DMG Mori Seiki Co aims to take over DMG Mori Seiki AG

Machine tool maker DMG Mori Seiki Co of Japan is to make a voluntary public takeover offer for the outstanding shares of fellow machine tool maker and partner DMG Mori Seiki AG of Germany.

The offer was set to begin 11 February, 2015 and run through to 11 March, 2015, according to press reports, with DMG Mori Seiki Co expecting to make an announcement by June.

Since 2009, DMG Mori Seiki Co (previously called Mori Seiki Co) and DMG Mori Seiki AG (previously called Gildemeister AG) have co-operated in sales, service, purchasing, development, design, manufacture and, more recently, financing. The pair have also had a cross-shareholding in each other since 2009.

According to its third quarter report, DMG Mori Seiki AG held 9.6% of DMG Mori Seiki Co’s share capital, while DMG Mori Seiki Co now holds 26.50% of DMG Mori Seiki AG’s share capital (additionally qualified as having voting rights).


Dr. Rüdiger Kapitza, CEO of DMG Mori Seiki AG and Dr Masahiko Mori, CEO of DMG Mori Seiki Co

A Bloomberg report of 22 January reported that DMG Mori Seiki Co had offered as much as €1.6 billion to expand its holding in German partner DMG Mori Seiki AG. It further said that the Japanese partner wants to acquire more than 50% of its cooperation partner. DMG Mori Seiki Co is to submit the details of its offer in the form of an offer document to the German Federal Agency for Financial Services Supervision within the next four weeks, the article also added.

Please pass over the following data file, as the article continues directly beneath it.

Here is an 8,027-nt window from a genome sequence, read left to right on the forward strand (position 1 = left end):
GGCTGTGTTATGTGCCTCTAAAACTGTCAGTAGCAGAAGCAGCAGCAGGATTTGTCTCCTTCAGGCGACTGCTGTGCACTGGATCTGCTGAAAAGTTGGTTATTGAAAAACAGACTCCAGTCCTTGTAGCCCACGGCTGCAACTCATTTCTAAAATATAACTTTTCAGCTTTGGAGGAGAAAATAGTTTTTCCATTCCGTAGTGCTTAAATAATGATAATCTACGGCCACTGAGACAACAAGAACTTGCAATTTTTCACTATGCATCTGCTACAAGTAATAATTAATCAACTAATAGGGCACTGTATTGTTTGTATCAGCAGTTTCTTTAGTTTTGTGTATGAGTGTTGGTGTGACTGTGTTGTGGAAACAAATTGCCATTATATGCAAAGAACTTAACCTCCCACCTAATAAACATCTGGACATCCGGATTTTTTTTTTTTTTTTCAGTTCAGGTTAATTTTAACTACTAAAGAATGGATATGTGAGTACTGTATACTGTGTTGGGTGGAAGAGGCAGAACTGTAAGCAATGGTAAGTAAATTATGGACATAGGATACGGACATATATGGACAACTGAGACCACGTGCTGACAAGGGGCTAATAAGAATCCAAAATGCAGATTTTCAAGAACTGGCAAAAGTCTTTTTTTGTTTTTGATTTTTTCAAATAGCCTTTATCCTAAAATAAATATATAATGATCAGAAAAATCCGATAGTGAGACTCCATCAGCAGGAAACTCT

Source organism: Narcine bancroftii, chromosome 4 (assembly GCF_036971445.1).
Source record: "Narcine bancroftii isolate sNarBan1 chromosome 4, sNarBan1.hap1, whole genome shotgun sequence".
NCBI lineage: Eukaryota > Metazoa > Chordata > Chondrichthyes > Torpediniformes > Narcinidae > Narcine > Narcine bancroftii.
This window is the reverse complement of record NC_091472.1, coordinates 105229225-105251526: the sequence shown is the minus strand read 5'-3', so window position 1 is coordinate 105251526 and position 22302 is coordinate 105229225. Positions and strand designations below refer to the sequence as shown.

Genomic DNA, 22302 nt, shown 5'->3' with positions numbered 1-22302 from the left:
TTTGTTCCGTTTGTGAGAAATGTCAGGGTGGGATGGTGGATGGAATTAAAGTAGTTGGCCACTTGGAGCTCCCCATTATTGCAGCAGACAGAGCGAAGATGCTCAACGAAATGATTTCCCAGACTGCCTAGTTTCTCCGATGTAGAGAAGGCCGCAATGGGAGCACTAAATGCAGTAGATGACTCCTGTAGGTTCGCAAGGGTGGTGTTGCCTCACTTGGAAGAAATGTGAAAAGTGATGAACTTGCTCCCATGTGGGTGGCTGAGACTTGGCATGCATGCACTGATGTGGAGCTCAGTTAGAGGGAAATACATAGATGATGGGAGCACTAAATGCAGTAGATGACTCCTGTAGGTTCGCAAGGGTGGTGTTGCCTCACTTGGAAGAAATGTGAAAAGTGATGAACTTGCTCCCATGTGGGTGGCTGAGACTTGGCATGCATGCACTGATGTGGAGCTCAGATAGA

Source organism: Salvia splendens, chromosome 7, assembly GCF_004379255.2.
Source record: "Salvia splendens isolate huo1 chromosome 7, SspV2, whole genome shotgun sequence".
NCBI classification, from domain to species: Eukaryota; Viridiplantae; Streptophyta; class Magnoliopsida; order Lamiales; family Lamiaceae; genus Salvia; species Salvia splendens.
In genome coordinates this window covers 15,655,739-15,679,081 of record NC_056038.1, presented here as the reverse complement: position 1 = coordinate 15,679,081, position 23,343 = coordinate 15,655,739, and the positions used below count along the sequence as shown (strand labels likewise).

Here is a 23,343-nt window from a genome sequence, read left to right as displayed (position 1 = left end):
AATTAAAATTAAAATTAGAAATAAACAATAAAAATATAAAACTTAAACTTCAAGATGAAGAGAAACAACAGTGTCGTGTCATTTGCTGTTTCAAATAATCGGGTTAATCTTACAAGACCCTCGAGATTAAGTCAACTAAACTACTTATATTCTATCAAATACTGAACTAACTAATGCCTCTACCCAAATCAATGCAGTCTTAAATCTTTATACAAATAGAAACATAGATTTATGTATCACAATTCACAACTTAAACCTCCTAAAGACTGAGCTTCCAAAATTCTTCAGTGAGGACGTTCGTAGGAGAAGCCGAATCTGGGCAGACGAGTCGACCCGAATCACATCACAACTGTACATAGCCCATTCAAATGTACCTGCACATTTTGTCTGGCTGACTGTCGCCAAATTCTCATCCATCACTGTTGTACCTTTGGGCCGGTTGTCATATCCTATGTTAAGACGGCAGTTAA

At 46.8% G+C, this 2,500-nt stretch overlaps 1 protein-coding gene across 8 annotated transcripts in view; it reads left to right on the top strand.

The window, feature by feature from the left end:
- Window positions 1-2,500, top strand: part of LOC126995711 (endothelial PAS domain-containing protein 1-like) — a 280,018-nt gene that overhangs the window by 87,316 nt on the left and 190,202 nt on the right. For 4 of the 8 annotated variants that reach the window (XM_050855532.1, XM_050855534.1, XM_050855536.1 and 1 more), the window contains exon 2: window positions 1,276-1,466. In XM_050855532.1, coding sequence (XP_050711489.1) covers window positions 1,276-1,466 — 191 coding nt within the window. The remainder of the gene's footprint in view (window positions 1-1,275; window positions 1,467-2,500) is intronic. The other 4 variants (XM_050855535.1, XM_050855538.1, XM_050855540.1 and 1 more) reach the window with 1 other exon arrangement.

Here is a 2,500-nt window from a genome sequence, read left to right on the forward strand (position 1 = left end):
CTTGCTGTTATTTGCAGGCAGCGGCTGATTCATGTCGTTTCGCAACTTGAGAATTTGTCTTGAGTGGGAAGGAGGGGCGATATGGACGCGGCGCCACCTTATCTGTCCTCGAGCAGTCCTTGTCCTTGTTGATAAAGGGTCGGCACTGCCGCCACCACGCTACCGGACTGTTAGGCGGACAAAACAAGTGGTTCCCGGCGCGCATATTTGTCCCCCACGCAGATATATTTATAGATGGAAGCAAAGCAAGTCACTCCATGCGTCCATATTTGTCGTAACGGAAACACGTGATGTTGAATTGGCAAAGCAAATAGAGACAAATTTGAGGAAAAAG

A merger of the two companies had been on the cards for 2020.

The Japanese machine tool maker had 2013 financial year sales revenue of ¥160,728,000,000 – £900 million. The German side of the partnership had 2013 sales revenues of €2,054,200,000 – £1.53 billion.

DMG Mori CEOs justify merger plans at Germany Open House
At a press conference at the annual Open House event in Pfronten, Germany on 3 February, the chief executive officers of the German and Japanese DMG Mori Seiki companies explained the reasons for the share offer which is expected to result in the Japanese company taking a controlling stake in the German one.

Dr Ruediger Kapitza, CEO of DMG Mori Seiki AG, also announced that the German company had hit its targets for the 2014 calendar year announced in October (€2.3 billion, sales of about €2.2 billion and EBIT profit of €175 million). “That is record order intake, record turnover, record results,” he said, adding: “This is the best result in our 143 year history, and I am really very proud of that.” He said that more information would be released in the financial press conference in March.

By that point, the combined centre of gravity of the whole group may have shifted to Japan. Starting in mid-February, DMG Mori Seiki Co (the Japanese company) will offer €27.50 per public share, with an intention to acquire 50% of company shares, up from the 26.5% it currently holds.

Kapitza explained the rationale behind the move to bring the two companies even closer together. “50% is important. Why? We’re going to reach so many different topics; CELOS [a common CNC operator interface], joint IT, and we’re now really digging into things; we have to somehow hedge our efforts, because once our IT systems are together you can’t separate them anymore.”